The 7th annual European Nuclear Forum will bring together executives from the major new build and decommissioning programmes from across the continent. This conference regularly attracts over a hundred management and director level attendees from the world's top utility companies, engineering firms and nuclear suppliers.
Register now for our Nuclear Industry Forum 2014.
The conference will open with a new build leaders’ forum featuring senior figures from Hungary, Bulgaria, Slovakia and Lithuania. The second day features a focus on global developments in new build with an update on how you can get involved with ongoing projects in Turkey.
Tuesday, 12th March 2013
Being confident and transparent: how we put nuclear back on the agenda in the UK
- Stress tests: what have been the key lessons and what are the next steps?
- Putting nuclear new build back on the political agenda
- What factors are pushing up the cost of new build?
- Improving coordination to control costs and deliver on time
- Responding positively to increased scrutiny post-Fukushima: investing in nuclear’s image
- Global developments in the nuclear industry: an opportunity or a risk for European nuclear?
- Are current European regulatory regimes fit for purpose?
- Changing fortunes: assessing the health of Europe’s utilities
- What has been the impact of the US shale gas boom on prospects for nuclear in Europe?
- Is investment from state owned enterprises and sovereign wealth funds a necessity?
- Which regions of the world are most attractive for investment in nuclear power?
The UK is creating a new electricity market in order to incentivise investment in low-carbon generation, including renewables and nuclear power. Measures include a feed-in tariff delivered through contracts for difference, a capacity mechanism and a floor to the carbon price delivered by the EU’s ETS. This session will outline how this is proposed to work and the timescales involved.
In this session delegates will form groups around their tables to discuss different financing options for new build, and will come up with comments and questions for the panel. Points to be discussed may include:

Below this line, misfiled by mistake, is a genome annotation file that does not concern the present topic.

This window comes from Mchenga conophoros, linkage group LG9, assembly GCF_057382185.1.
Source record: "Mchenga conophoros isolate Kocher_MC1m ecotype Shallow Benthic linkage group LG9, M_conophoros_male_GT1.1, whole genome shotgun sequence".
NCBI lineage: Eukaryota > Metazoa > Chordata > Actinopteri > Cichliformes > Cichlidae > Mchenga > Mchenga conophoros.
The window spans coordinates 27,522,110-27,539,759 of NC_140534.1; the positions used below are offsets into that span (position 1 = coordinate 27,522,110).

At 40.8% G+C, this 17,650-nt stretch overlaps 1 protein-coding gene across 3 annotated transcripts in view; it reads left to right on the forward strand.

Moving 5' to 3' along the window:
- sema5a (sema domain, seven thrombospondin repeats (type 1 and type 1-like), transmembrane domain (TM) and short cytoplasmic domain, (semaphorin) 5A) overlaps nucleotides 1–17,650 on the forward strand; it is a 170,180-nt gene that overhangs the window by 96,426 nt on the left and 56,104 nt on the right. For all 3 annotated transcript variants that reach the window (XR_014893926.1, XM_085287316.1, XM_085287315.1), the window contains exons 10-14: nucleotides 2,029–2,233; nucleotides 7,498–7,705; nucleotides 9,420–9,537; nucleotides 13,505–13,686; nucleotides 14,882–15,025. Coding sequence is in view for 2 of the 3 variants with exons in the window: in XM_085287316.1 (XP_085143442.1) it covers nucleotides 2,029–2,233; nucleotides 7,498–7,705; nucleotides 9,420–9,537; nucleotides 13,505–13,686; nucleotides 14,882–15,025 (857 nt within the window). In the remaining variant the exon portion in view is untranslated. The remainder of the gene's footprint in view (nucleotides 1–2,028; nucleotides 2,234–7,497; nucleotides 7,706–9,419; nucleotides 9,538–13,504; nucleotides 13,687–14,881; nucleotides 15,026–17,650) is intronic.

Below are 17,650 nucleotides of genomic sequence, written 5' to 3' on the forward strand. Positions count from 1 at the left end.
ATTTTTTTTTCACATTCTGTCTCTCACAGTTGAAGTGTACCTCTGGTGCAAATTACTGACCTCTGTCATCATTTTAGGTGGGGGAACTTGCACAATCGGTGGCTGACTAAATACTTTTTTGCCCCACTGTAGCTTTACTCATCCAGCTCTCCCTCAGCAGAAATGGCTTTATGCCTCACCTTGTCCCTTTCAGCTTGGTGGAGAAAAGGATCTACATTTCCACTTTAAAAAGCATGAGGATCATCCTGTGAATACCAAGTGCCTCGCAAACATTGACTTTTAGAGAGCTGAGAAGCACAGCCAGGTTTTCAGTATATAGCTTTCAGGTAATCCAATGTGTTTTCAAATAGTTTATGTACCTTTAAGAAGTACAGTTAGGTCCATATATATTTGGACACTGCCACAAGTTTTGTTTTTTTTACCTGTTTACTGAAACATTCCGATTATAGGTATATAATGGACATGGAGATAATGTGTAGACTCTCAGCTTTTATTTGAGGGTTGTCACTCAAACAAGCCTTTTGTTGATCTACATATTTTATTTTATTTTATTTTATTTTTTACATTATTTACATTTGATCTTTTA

- Has the increased cost of construction made new build virtually uninvestable?
- What type of investor is suited to the opportunities of nuclear new build?
- Minimising investor risk: opportunities for insurance
- What mechanisms are most likely to reduce the uncertainty of the long-term price of electricity?
- What degree of state support is needed to get construction started?
- How can nuclear compete for investment against natural gas?
- Dealing with the nuclear phase out: decommissioning in Germany becomes a top priority
- Making best use of the lessons learned at Obrigheim
- Preparing Neckarwestheim 1 and Philippsburg 1 for decommissioning
- Swift but safe: ensuring the safety of our staff and the public
- An update on the status of decommissioning projects in France
- Maintaining a skilled workforce: the necessary experience and training
- Decommissioning reactors as a prerequisite for the next generation of new build
- What can France’s decommissioning experience offer Central and Eastern Europe?
- What is the decommissioning timeline across Europe?
- What are the challenges for upskilling the decommissioning workforce?
- New build: a complement or competitor for skilled staff?
- Financing early decommissioning in Germany: who pays?
- When is direct decommissioning the most suitable approach?